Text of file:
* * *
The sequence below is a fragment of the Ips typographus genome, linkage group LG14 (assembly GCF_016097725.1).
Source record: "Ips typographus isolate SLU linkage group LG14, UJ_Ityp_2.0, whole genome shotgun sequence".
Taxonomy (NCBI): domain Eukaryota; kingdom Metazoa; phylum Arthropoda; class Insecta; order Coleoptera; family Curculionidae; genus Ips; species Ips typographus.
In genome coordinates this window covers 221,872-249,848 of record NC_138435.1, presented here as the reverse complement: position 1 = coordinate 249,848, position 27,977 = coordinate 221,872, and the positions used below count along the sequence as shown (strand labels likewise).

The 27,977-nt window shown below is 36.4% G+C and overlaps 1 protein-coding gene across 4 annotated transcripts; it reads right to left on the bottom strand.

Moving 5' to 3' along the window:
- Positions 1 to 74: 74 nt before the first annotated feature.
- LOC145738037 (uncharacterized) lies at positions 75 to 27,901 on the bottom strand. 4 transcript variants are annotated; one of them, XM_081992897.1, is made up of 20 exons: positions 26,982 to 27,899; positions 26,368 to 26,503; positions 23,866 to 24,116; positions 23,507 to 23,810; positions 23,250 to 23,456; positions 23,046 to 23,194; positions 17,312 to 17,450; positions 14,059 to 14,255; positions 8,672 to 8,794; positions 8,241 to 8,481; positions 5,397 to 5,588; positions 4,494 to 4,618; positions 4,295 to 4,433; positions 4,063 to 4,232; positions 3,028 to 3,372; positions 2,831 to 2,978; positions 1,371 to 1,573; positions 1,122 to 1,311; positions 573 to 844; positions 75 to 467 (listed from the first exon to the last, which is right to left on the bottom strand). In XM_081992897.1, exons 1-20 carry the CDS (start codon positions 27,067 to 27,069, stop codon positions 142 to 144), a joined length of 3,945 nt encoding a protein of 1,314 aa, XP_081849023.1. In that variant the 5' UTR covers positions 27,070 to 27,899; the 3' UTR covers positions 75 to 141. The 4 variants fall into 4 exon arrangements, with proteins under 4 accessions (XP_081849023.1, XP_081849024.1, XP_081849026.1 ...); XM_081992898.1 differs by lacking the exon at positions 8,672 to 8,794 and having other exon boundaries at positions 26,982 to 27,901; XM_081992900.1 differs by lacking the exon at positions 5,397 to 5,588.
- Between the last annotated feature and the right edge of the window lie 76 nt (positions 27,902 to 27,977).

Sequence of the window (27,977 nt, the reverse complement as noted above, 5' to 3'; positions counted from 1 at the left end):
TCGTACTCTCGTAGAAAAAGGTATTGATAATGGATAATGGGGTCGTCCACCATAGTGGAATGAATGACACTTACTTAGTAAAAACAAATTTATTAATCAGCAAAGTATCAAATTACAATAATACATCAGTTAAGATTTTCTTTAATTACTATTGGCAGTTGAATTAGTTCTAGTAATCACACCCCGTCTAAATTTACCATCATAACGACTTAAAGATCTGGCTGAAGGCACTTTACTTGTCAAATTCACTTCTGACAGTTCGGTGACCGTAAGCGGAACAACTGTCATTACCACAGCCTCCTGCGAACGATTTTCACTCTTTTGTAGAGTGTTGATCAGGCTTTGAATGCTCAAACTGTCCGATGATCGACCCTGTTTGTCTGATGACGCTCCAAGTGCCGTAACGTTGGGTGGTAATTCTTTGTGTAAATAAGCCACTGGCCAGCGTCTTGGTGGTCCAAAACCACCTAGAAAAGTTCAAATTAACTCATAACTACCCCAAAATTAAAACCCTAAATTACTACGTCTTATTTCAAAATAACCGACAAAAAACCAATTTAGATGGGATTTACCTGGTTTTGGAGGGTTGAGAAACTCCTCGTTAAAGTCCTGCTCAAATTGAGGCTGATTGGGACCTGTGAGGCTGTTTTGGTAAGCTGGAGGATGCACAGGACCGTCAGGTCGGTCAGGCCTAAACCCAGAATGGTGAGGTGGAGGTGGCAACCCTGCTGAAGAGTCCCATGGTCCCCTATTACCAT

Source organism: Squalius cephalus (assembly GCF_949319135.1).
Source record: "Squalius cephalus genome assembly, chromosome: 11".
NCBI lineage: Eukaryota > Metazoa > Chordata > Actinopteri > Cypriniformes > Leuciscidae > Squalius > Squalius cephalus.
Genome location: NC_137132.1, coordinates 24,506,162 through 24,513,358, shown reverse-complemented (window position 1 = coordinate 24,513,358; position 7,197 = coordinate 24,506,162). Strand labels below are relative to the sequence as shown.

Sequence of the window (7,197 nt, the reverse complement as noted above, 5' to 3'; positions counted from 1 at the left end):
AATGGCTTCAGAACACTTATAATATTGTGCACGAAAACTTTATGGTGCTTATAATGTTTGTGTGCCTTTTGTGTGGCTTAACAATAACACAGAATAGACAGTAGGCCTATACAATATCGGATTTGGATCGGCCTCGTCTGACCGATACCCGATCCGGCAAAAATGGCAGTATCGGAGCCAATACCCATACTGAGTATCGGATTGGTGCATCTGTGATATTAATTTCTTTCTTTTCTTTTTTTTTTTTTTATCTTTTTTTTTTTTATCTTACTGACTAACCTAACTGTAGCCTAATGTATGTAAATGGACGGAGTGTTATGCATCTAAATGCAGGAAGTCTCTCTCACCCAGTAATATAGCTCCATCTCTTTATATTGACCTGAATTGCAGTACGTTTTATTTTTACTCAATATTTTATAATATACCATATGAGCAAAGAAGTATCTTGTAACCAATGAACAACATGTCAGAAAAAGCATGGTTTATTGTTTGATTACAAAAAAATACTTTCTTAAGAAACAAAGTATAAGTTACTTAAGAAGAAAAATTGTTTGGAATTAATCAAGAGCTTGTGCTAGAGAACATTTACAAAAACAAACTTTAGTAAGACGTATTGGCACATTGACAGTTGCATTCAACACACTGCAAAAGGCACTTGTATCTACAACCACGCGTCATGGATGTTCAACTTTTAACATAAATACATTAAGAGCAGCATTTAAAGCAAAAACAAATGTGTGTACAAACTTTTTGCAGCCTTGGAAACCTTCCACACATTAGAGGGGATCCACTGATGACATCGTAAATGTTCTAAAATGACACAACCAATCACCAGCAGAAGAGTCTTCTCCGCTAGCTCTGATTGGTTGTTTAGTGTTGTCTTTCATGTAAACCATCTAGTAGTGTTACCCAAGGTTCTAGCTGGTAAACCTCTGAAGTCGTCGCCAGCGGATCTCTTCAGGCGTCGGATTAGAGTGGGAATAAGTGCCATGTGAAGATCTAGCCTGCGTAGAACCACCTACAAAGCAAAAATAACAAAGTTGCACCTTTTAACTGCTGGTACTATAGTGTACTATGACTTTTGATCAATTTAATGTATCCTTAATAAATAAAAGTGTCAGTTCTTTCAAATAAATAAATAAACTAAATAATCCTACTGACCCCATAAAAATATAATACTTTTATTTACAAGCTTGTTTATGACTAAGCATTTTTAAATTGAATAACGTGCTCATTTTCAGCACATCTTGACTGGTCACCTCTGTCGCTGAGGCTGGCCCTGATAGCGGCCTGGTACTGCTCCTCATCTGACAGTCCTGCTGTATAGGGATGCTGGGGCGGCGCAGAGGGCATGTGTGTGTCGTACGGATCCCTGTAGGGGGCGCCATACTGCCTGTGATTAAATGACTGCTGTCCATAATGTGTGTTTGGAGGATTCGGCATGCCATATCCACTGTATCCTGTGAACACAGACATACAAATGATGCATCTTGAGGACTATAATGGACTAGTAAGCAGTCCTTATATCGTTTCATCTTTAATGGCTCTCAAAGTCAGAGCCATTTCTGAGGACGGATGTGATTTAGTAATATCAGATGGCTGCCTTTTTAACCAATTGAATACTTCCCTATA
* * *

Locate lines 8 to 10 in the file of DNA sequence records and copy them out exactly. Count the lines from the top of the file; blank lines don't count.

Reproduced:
- LOC145738037 (uncharacterized) lies at positions 75 to 27,901 on the bottom strand. 4 transcript variants are annotated; one of them, XM_081992897.1, is made up of 20 exons: positions 26,982 to 27,899; positions 26,368 to 26,503; positions 23,866 to 24,116; positions 23,507 to 23,810; positions 23,250 to 23,456; positions 23,046 to 23,194; positions 17,312 to 17,450; positions 14,059 to 14,255; positions 8,672 to 8,794; positions 8,241 to 8,481; positions 5,397 to 5,588; positions 4,494 to 4,618; positions 4,295 to 4,433; positions 4,063 to 4,232; positions 3,028 to 3,372; positions 2,831 to 2,978; positions 1,371 to 1,573; positions 1,122 to 1,311; positions 573 to 844; positions 75 to 467 (listed from the first exon to the last, which is right to left on the bottom strand). In XM_081992897.1, exons 1-20 carry the CDS (start codon positions 27,067 to 27,069, stop codon positions 142 to 144), a joined length of 3,945 nt encoding a protein of 1,314 aa, XP_081849023.1. In that variant the 5' UTR covers positions 27,070 to 27,899; the 3' UTR covers positions 75 to 141. The 4 variants fall into 4 exon arrangements, with proteins under 4 accessions (XP_081849023.1, XP_081849024.1, XP_081849026.1 ...); XM_081992898.1 differs by lacking the exon at positions 8,672 to 8,794 and having other exon boundaries at positions 26,982 to 27,901; XM_081992900.1 differs by lacking the exon at positions 5,397 to 5,588.
- Between the last annotated feature and the right edge of the window lie 76 nt (positions 27,902 to 27,977).

Sequence of the window (27,977 nt, the reverse complement as noted above, 5' to 3'; positions counted from 1 at the left end):